Proceedings of the National Academy of Sciences of the United States of America, 19 March 2013, Vol.110(12), pp.4437-4437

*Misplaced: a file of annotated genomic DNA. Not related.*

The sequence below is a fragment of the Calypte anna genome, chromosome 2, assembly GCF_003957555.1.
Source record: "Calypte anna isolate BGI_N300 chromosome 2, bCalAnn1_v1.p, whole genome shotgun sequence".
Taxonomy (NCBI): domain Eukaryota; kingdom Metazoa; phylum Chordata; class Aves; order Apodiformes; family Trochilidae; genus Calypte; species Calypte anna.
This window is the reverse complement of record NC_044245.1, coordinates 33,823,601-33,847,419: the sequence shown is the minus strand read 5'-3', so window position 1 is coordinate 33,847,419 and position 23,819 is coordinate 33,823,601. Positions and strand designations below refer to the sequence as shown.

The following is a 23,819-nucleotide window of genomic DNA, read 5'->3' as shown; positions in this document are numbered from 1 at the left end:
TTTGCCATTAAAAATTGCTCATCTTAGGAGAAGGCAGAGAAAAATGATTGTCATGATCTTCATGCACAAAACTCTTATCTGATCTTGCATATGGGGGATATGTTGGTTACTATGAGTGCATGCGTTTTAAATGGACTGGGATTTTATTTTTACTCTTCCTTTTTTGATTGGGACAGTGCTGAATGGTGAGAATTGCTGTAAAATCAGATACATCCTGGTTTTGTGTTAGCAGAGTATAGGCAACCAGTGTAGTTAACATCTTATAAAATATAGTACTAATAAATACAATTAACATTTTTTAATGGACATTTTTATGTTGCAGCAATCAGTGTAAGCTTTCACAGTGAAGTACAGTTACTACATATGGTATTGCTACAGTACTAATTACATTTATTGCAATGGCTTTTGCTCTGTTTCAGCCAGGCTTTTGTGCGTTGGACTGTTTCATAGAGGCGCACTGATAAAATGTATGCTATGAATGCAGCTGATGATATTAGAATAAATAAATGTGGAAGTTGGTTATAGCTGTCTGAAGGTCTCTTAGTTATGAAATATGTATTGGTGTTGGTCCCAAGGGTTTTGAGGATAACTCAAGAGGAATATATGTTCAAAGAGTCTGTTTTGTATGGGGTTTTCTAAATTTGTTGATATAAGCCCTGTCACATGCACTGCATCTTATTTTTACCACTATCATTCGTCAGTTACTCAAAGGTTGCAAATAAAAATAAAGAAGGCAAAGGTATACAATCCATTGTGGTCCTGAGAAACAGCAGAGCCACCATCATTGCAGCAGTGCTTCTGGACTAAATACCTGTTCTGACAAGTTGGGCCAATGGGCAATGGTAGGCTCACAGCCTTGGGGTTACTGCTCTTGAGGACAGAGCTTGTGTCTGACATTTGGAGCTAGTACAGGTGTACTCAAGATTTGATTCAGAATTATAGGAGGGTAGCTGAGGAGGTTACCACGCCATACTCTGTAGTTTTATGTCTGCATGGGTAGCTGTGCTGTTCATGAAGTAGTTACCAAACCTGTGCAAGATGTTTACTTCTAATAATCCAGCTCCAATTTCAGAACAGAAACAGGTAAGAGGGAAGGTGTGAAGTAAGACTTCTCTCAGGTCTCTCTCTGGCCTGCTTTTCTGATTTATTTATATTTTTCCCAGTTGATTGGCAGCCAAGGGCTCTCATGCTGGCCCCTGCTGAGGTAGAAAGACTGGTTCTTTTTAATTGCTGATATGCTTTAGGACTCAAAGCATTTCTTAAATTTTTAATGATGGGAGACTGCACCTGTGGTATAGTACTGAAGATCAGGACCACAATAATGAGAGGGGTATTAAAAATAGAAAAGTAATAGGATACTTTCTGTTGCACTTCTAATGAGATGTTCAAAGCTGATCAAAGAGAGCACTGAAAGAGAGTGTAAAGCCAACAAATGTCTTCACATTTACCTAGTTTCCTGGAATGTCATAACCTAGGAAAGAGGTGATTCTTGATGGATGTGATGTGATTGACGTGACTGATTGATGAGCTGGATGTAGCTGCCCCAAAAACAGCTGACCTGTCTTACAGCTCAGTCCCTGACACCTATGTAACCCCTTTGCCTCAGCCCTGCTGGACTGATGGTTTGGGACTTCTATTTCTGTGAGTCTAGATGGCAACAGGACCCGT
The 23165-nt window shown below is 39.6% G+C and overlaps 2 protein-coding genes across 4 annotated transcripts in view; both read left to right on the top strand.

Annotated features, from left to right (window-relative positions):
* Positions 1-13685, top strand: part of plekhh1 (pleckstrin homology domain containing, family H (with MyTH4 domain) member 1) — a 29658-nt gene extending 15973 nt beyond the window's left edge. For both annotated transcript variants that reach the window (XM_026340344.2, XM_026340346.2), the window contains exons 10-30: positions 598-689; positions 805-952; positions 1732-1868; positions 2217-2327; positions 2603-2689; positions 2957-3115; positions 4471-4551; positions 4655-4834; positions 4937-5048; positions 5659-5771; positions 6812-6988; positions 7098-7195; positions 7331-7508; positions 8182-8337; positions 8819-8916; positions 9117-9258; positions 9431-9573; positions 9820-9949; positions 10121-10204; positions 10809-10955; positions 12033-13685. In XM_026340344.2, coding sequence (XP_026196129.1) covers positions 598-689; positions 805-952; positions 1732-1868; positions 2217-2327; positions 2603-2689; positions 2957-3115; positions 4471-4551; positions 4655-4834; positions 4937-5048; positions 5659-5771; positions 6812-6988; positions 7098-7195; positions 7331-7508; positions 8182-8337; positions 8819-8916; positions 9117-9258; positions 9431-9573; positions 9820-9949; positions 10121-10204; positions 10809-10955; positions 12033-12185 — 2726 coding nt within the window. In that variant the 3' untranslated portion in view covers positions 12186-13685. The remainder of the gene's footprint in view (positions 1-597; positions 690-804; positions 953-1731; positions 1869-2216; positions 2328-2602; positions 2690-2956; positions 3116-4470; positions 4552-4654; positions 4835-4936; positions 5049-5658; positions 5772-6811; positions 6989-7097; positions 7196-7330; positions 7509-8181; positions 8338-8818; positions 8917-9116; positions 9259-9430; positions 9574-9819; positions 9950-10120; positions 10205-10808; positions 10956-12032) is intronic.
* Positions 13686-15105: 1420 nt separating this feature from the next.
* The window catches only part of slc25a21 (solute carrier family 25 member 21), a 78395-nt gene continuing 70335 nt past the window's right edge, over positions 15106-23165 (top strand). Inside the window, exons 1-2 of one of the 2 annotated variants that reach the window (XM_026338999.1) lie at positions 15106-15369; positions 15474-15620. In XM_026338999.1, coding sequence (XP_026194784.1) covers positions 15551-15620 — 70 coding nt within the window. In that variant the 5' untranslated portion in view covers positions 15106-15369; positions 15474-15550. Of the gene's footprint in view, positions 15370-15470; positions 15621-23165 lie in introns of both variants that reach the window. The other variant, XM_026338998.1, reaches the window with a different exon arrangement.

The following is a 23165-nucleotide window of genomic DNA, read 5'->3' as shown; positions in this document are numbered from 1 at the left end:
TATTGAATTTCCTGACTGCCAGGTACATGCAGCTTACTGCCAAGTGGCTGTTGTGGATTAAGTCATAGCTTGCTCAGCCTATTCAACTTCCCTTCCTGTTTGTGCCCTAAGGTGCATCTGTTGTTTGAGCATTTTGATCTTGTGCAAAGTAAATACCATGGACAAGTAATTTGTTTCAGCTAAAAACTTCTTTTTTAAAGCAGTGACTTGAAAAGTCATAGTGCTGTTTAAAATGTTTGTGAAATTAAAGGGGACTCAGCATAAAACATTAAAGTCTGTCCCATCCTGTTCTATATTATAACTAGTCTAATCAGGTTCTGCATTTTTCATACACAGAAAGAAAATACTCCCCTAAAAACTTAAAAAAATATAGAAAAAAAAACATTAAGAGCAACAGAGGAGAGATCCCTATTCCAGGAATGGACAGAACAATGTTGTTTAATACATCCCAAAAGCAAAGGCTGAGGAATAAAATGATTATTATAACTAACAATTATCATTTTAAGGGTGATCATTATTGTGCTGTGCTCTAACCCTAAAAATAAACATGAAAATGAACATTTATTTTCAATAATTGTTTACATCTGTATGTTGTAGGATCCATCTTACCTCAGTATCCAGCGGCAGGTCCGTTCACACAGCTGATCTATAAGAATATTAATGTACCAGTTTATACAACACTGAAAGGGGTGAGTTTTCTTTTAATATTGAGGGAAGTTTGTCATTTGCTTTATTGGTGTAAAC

As a young resident doctor at France’s Hôpitaux de Paris in the 1970s, Philippe Sansonetti saw a lot of patients with infectious diseases, such as typhoid, whooping cough, and leprosy. Sansonetti and his colleagues treated those patients with antibiotics. By that point, however, the first signs of antibiotic resistance were beginning to emerge. Sansonetti realized that treating infectious diseases might require alternative therapies, the development of which requires knowledge of how infectious microbes make people sick. Therefore, after completing his residency and training in molecular genetics at the Institut Pasteur, Sansonetti accepted a postdoctoral fellowship with Samuel B. Formal at the Walter Reed Army Institute of Research, then located in Washington, DC, to isolate the genes that let microbes invade host cells. Sansonetti’s model pathogen was Shigella, which causes febrile bloody diarrhea and can be lethal in infants. The disease Shigellosis primarily afflicts individuals in developing countries who lack access to basic hygiene. Over the years, Sansonetti, now the Chair of Microbiology and Infectious Disease at the Collège de France and Professor at Institut Pasteur, has used Shigella to ask questions about microbial mechanics: What genes allow a microbe to penetrate a cell? How does it move once inside the host? How does it kill the cell? Elected as a foreign member to the National Academy of Sciences in 2012, Sansonetti is seen as a founding member of the field of cellular microbiology. For his work, Sansonetti has received numerous awards, including the Prix Jacques Monod for excellence in molecular biology in 1983, the Louis-Jeantet Prize of Medicine in 1994, and the Robert Koch Prize in 1997. He has been a Howard Hughes Medical Institute foreign scholar since 2000. In his Inaugural Article, Sansonetti provides an explanation for why individuals must go through several painful bouts of Shigellosis before developing immunity to the disease (1). His findings could help efforts to develop a Shigellosis vaccine.
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